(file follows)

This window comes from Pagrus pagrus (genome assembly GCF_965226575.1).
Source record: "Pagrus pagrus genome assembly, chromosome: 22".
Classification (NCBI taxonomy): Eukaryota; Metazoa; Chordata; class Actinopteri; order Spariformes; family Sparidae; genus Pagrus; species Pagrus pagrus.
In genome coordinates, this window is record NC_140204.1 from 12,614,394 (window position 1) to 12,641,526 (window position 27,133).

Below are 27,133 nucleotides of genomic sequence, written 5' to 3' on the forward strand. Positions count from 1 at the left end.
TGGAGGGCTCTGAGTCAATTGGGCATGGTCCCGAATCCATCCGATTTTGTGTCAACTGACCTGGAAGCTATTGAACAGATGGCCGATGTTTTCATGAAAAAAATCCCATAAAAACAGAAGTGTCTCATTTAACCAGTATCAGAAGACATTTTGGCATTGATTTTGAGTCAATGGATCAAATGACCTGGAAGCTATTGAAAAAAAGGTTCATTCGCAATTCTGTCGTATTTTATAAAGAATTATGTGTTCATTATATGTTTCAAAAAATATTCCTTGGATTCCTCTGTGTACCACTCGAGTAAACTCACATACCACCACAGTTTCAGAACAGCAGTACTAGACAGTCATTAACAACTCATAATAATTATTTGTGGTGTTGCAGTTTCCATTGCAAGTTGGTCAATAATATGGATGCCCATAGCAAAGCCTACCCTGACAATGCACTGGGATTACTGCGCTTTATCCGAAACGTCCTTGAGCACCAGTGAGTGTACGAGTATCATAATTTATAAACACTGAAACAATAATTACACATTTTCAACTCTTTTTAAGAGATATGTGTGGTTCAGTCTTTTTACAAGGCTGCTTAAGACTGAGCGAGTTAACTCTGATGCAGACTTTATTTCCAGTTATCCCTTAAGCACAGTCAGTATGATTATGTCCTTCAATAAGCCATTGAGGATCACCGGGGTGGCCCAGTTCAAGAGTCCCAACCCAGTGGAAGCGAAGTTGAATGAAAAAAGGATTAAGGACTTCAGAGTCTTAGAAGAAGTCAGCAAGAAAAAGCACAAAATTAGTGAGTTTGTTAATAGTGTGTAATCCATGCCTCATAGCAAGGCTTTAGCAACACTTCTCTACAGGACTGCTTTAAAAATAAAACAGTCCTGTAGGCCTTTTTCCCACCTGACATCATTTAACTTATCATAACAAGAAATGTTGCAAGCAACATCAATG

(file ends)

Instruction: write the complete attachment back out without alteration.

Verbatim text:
This window comes from Pagrus pagrus (genome assembly GCF_965226575.1).
Source record: "Pagrus pagrus genome assembly, chromosome: 22".
Classification (NCBI taxonomy): Eukaryota; Metazoa; Chordata; class Actinopteri; order Spariformes; family Sparidae; genus Pagrus; species Pagrus pagrus.
In genome coordinates, this window is record NC_140204.1 from 12,614,394 (window position 1) to 12,641,526 (window position 27,133).

Below are 27,133 nucleotides of genomic sequence, written 5' to 3' on the forward strand. Positions count from 1 at the left end.
TGGAGGGCTCTGAGTCAATTGGGCATGGTCCCGAATCCATCCGATTTTGTGTCAACTGACCTGGAAGCTATTGAACAGATGGCCGATGTTTTCATGAAAAAAATCCCATAAAAACAGAAGTGTCTCATTTAACCAGTATCAGAAGACATTTTGGCATTGATTTTGAGTCAATGGATCAAATGACCTGGAAGCTATTGAAAAAAAGGTTCATTCGCAATTCTGTCGTATTTTATAAAGAATTATGTGTTCATTATATGTTTCAAAAAATATTCCTTGGATTCCTCTGTGTACCACTCGAGTAAACTCACATACCACCACAGTTTCAGAACAGCAGTACTAGACAGTCATTAACAACTCATAATAATTATTTGTGGTGTTGCAGTTTCCATTGCAAGTTGGTCAATAATATGGATGCCCATAGCAAAGCCTACCCTGACAATGCACTGGGATTACTGCGCTTTATCCGAAACGTCCTTGAGCACCAGTGAGTGTACGAGTATCATAATTTATAAACACTGAAACAATAATTACACATTTTCAACTCTTTTTAAGAGATATGTGTGGTTCAGTCTTTTTACAAGGCTGCTTAAGACTGAGCGAGTTAACTCTGATGCAGACTTTATTTCCAGTTATCCCTTAAGCACAGTCAGTATGATTATGTCCTTCAATAAGCCATTGAGGATCACCGGGGTGGCCCAGTTCAAGAGTCCCAACCCAGTGGAAGCGAAGTTGAATGAAAAAAGGATTAAGGACTTCAGAGTCTTAGAAGAAGTCAGCAAGAAAAAGCACAAAATTAGTGAGTTTGTTAATAGTGTGTAATCCATGCCTCATAGCAAGGCTTTAGCAACACTTCTCTACAGGACTGCTTTAAAAATAAAACAGTCCTGTAGGCCTTTTTCCCACCTGACATCATTTAACTTATCATAACAAGAAATGTTGCAAGCAACATCAATG